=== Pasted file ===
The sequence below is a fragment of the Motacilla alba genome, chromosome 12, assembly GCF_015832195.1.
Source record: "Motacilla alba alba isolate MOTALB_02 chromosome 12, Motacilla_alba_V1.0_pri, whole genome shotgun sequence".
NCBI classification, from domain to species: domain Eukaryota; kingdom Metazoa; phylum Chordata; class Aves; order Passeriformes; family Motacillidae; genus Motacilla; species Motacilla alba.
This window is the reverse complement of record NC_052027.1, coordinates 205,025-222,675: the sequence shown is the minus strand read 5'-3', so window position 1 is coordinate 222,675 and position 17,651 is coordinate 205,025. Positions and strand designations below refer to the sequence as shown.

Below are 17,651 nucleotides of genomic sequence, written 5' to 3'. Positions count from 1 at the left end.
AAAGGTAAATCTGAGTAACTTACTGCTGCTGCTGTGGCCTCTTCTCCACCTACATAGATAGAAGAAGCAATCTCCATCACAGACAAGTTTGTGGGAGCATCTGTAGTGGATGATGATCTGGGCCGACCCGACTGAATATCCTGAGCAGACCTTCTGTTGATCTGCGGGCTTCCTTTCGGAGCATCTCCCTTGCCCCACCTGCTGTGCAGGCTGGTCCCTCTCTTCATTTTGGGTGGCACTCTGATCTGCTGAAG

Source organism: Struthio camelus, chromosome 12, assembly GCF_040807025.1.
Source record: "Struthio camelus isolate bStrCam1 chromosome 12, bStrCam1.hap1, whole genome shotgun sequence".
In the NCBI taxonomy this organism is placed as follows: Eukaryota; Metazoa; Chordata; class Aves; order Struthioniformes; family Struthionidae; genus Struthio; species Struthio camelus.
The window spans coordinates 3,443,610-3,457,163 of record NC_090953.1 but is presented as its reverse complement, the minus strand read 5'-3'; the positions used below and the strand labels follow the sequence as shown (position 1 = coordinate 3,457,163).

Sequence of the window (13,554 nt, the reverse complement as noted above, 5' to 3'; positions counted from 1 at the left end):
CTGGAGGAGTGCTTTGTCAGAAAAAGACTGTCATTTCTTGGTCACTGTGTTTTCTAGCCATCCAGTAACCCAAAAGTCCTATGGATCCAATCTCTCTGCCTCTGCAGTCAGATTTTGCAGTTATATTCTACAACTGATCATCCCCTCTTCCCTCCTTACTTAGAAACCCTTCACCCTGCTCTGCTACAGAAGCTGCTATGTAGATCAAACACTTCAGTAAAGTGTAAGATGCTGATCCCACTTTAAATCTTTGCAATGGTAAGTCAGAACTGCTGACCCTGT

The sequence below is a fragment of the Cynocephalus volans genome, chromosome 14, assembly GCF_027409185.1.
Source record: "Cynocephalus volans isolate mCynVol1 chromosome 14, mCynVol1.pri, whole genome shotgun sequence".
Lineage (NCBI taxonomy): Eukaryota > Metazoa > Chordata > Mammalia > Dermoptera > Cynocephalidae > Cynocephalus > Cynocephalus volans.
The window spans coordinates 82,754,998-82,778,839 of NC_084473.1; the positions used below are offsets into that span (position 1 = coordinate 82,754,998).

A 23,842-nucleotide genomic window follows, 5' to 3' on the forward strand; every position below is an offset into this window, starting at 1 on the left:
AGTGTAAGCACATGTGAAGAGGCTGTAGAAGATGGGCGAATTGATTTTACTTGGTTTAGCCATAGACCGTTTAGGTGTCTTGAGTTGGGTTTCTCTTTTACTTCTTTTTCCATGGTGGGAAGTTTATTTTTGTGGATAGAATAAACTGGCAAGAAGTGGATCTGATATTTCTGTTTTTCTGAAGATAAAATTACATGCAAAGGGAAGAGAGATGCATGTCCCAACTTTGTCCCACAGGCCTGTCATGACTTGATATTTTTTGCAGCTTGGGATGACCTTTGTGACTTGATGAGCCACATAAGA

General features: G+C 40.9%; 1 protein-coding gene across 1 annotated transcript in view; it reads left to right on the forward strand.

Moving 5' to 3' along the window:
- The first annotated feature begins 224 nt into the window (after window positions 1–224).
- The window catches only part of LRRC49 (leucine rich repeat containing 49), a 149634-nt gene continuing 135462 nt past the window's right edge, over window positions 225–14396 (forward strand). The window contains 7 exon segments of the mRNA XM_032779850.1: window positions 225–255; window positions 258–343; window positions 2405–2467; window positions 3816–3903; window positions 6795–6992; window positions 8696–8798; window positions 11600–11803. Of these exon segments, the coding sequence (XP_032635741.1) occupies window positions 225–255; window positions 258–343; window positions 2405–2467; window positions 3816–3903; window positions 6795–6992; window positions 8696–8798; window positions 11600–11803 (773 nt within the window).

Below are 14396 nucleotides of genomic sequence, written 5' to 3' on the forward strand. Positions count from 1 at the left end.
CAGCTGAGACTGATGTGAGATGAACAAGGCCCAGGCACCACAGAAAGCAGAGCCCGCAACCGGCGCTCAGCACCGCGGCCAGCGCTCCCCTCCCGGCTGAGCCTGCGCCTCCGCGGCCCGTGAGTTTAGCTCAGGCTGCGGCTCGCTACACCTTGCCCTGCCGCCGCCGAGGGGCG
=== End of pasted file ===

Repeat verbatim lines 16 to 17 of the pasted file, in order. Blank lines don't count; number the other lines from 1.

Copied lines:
The window spans coordinates 82,754,998-82,778,839 of NC_084473.1; the positions used below are offsets into that span (position 1 = coordinate 82,754,998).

A 23,842-nucleotide genomic window follows, 5' to 3' on the forward strand; every position below is an offset into this window, starting at 1 on the left: